Five of Italy’s UNESCO World Heritage Sites are located wholly or partially within Piedmont. The region also has three creative cities and other examples of intangible heritage. Here is a complete list of World Heritage Sites in Piedmont, including entries on the UNESCO Tentative List.
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1. Vineyard Landscape Of Piedmont
Piedmont has been an important wine-producing region since pre-Roman times. The Vineyard Landscape of Piedmont covers five distinct wine-growing areas with outstanding landscapes. It also includes the historic Castle of Cavour with its open-air museum and wine shop.
2. Ivrea, Industrial City Of The 20th Century
Ivrea is an industrial city and home of the Olivetti company, which manufactured typewriters, calculators and office equipment. The city, consisting of a factory, administration buildings and workers’ homes, was built between 1930 and 1960 and is regarded as an important social project, a “modern vision of the relationship between industrial production and architecture”.
Ivrea is around 50 km from Turin. The UNESCO site of Ivrea, Industrial City of the 20th Century includes several industrial, residential and public buildings, and a UNESCO Visitor Centre. There is also a substantial historic quarter to explore.
3. Residences Of The Royal House Of Savoy
4. Sacri Monti Of Piedmont And Lombardy
The Sacri Monti (“sacred mountains”) are a number of groups of chapels and other religious buildings across Piedmont and Lombardy. They were built in the 15th and 16th centuries for the benefit of pilgrims who were unable to travel to Jerusalem. The chapels are prized for their history and physical location, and also for their architecture and artworks.
Seven of the nine sacred mountains are located in Piedmont. These are: Belmonte, Crea, Domodossola, Ghiffa, Oropa, Orta and Varallo. Each hilltop has a sequence of chapels with religious frescoes and sculptures.
5. Prehistoric Pile Dwellings Around The Alps
The Prehistoric Pile Dwellings around the Alps are a multi-country collection of 111 ancient pile dwellings. These distinctive stilt houses from the Neolithic and Bronze Ages can be found in several European countries and a number of regions of Italy.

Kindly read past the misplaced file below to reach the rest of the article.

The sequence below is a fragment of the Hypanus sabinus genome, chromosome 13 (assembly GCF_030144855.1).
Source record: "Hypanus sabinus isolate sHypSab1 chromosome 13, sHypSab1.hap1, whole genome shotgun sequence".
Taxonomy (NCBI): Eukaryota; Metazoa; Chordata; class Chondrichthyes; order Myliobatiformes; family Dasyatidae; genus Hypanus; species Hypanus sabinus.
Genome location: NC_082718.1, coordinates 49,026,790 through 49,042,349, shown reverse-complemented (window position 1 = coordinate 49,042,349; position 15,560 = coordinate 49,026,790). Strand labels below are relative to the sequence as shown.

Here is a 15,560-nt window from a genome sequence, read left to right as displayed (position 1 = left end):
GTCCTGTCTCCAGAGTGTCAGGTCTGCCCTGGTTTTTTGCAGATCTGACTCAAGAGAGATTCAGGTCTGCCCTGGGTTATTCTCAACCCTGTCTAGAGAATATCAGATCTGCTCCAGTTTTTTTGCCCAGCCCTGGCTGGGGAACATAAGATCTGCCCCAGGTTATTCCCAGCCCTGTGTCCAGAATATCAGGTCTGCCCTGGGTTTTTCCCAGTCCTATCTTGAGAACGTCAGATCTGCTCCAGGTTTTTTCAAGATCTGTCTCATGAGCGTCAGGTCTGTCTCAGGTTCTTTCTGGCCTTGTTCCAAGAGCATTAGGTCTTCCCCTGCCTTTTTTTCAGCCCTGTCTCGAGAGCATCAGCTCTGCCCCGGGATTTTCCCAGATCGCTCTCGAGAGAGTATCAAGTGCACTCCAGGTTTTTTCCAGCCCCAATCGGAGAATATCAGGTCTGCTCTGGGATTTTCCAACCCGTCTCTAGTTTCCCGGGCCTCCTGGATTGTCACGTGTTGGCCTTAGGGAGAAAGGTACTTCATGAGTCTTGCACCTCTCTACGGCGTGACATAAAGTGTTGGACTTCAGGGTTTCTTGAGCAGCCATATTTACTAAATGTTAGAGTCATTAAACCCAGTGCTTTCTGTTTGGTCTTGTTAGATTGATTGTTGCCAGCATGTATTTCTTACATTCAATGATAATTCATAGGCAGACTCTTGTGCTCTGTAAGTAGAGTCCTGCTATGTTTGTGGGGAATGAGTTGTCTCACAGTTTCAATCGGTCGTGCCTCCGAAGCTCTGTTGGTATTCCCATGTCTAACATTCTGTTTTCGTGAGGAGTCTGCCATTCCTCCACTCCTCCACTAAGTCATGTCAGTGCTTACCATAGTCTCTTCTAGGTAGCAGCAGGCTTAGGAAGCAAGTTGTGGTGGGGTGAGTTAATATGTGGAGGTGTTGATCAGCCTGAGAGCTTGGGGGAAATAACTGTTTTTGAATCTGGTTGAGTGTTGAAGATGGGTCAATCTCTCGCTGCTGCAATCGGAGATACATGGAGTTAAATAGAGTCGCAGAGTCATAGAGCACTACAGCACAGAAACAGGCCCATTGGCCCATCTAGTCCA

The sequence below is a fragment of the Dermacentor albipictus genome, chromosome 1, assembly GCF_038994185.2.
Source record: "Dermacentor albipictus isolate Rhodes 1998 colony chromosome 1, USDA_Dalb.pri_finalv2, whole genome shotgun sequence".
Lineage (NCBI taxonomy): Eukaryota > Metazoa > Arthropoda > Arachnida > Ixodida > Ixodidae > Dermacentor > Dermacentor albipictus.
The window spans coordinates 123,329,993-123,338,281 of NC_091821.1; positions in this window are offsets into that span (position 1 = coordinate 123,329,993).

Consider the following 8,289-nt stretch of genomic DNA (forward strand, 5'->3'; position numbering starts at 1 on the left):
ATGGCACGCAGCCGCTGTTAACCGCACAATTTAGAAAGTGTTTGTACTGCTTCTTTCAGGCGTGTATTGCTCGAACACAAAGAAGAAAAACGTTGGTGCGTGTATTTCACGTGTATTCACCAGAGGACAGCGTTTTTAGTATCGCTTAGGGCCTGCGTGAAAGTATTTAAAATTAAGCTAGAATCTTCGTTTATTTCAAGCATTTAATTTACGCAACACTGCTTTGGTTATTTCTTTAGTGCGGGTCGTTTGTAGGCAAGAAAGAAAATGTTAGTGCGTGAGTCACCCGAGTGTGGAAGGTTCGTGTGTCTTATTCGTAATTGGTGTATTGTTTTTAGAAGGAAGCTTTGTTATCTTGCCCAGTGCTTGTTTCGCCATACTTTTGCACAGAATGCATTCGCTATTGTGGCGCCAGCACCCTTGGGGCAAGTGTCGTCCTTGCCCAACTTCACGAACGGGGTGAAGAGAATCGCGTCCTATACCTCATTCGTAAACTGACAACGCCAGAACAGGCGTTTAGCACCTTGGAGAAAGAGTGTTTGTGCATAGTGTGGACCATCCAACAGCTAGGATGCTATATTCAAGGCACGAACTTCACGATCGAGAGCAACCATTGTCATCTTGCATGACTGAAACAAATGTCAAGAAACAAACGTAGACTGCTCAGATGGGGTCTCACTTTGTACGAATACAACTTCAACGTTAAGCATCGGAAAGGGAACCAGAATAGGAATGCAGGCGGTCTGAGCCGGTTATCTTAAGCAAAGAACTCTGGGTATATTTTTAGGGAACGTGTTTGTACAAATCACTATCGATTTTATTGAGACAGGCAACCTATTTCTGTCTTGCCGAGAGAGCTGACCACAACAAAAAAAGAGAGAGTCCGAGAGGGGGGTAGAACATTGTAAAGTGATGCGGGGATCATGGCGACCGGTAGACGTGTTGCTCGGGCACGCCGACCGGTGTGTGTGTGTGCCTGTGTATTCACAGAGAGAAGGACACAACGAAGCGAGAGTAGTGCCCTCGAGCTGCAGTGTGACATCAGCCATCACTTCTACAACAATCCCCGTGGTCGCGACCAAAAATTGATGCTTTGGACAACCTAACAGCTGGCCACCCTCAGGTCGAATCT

There are two pile dwelling sites in Piedmont. Beside Lake Viverone are the remains of a circular village built upon thousands of piles. The site itself cannot be visited (although it is visible from the water) but you can see reconstructed houses at the Visitor Centre. And there is a single well-preserved pile dwelling in the Lagoni di Mercurago Nature Park.
Turin, Creative City For Design
Turin is a UNESCO Creative City for Design. This is largely due to its role in the automotive industry, and recognises the city’s innovation and creativity in the design and manufacture of vehicles.
Alba, Creative City For Gastronomy
Alba is Piedmont’s capital of food and wine, and is now a UNESCO Creative City for Gastronomy. The city is sometimes known as the White Truffle Capital and was a pioneer in the creation of the slow food movement. It is also home to a long-established food festival.
Biella, Creative City For Crafts And Folk Art
Finally, Biella is a Creative City for Crafts and Folk Art. Historically the city was based on the textile industry, but more recently the old wool mills have been converted into spaces for creativity and innovation, encouraging many start-up businesses to the area. There are a number of museums where you can explore Biella’s industrial and artistic heritage.
You can find two examples of UNESCO intangible heritage in Piedmont.
Musical Art Of Hunting Horn Players
The Musical Art of Hunting Horn Players refers to a historic tradition developed in the 17th and 18th centuries for royal hunts. It soon became a musical practice in its own right, used as entertainment and at weddings and funerals.
Although not specific to Piedmont, or even to Italy, the art of hunting horn players is associated with the Royal Family of Savoy. And it was largely through the efforts of the Accademia di Sant’Uberto in Turin that this distinctive tradition was recognised by UNESCO.
Truffle Hunting And Extraction
Truffle Hunting and Extraction in Italy is a recent addition (2021) to the UNESCO list. It covers all aspects of truffle hunting and extraction, and includes many centuries of folklore and tradition, as well as – of course – the festivities associated with the truffle season.
Again, this is not specific to Piedmont, but this is one of the country’s main truffle areas, and is particularly noted for its white truffles. You can learn more about truffle hunting by joining in a hunt with a trained dog.
UNESCO Tentative List
Piedmont has two entries on the UNESCO Tentative List. The Sacra di San Michele, a religious complex on Mount Pirchiriano, is part of the multi-region Cultural Landscape of the Benedictine settlements in Medieval Italy. And the Via Francigena, a long distance pilgrimage route to Rome, is also part of a multi-region site.